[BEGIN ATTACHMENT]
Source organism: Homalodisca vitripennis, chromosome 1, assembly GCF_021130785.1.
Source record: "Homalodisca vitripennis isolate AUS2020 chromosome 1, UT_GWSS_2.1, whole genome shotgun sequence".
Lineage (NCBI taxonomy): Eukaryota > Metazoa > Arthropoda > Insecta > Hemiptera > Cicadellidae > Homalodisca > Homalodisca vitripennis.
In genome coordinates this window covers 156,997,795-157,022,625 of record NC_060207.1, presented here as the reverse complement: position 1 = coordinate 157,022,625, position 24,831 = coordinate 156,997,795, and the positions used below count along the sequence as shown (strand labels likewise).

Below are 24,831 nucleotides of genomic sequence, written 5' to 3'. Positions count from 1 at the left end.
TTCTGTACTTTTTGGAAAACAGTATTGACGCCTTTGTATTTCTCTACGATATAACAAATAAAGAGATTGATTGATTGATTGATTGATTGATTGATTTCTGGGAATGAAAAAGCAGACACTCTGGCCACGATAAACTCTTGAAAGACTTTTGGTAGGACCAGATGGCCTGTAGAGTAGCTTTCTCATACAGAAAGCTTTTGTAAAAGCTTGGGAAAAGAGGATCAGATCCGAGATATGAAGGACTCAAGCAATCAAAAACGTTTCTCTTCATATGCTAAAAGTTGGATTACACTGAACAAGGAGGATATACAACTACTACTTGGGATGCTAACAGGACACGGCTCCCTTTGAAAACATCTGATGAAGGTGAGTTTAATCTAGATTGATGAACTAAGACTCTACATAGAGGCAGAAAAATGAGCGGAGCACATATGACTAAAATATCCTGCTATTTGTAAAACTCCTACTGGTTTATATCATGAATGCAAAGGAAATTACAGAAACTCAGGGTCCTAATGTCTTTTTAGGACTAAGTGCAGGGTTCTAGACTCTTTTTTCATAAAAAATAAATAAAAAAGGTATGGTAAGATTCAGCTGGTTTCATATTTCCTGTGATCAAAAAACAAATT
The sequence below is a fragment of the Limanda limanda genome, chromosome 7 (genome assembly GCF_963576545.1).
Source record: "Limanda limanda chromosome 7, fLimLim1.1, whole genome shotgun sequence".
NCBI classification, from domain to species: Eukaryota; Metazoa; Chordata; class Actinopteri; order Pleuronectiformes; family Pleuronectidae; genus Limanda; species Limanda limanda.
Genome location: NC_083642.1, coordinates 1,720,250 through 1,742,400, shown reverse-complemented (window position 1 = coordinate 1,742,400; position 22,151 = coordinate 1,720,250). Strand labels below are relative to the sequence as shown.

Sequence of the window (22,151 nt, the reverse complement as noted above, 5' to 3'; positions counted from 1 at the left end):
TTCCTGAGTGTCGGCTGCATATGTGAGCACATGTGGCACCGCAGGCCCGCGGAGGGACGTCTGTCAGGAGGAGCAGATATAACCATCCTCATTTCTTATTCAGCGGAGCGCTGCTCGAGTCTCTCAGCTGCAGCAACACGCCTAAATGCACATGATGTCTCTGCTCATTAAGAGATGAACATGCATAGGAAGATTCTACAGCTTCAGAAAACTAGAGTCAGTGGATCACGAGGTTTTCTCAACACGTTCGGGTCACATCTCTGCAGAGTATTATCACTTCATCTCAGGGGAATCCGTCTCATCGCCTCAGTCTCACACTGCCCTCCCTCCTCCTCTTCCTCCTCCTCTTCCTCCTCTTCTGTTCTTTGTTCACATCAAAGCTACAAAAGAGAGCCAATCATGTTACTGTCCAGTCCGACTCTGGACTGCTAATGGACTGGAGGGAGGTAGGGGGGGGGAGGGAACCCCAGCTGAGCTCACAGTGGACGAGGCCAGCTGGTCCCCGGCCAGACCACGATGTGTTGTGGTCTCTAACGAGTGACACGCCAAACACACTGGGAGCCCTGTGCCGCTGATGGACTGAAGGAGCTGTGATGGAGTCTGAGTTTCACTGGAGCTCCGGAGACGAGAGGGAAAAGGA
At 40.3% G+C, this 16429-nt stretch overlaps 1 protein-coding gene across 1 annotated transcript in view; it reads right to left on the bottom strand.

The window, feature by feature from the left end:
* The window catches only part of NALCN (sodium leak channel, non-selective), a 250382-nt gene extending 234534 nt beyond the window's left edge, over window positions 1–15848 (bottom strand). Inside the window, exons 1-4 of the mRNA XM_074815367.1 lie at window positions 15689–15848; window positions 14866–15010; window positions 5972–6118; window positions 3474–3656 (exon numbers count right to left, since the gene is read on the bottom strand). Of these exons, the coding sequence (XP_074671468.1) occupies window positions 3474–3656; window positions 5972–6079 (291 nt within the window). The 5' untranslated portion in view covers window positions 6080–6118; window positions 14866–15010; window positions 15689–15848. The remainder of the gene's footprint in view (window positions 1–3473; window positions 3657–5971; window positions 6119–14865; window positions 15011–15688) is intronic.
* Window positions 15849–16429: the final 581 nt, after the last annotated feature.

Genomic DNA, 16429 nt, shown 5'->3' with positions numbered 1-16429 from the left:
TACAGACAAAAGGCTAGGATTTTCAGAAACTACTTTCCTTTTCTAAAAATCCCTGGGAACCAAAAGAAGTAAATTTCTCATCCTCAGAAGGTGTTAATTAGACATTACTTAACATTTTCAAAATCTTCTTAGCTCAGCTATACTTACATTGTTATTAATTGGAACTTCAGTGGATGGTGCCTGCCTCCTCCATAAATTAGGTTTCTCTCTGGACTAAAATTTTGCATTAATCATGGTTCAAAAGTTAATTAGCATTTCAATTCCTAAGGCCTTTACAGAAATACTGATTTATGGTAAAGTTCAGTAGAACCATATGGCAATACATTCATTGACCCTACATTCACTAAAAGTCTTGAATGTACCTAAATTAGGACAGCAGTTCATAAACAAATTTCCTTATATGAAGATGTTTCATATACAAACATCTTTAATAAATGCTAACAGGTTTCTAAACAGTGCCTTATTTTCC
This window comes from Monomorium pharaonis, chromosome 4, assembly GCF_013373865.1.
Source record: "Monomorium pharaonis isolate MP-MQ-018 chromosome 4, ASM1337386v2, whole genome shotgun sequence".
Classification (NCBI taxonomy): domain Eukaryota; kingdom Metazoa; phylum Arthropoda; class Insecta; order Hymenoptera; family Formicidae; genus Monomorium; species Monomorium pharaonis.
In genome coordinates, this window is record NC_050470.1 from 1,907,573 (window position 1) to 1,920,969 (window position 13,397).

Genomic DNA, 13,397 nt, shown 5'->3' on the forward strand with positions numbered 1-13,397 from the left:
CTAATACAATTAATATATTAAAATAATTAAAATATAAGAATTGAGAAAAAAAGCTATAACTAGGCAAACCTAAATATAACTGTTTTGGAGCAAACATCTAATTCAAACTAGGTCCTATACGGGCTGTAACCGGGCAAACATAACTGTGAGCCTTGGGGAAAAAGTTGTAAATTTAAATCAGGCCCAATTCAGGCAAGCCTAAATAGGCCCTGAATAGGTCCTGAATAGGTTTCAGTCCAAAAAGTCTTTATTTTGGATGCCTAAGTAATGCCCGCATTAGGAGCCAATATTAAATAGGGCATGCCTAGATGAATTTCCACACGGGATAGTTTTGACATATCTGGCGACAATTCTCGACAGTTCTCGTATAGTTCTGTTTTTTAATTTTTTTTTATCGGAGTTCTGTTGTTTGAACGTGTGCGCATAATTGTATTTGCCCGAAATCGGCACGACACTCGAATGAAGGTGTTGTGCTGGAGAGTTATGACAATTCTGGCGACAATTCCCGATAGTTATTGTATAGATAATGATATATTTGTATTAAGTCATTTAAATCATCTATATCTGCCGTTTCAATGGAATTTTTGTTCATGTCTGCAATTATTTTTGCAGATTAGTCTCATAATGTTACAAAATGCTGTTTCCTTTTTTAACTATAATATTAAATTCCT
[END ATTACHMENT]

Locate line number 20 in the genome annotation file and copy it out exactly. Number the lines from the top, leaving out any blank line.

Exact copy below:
Source record: "Monomorium pharaonis isolate MP-MQ-018 chromosome 4, ASM1337386v2, whole genome shotgun sequence".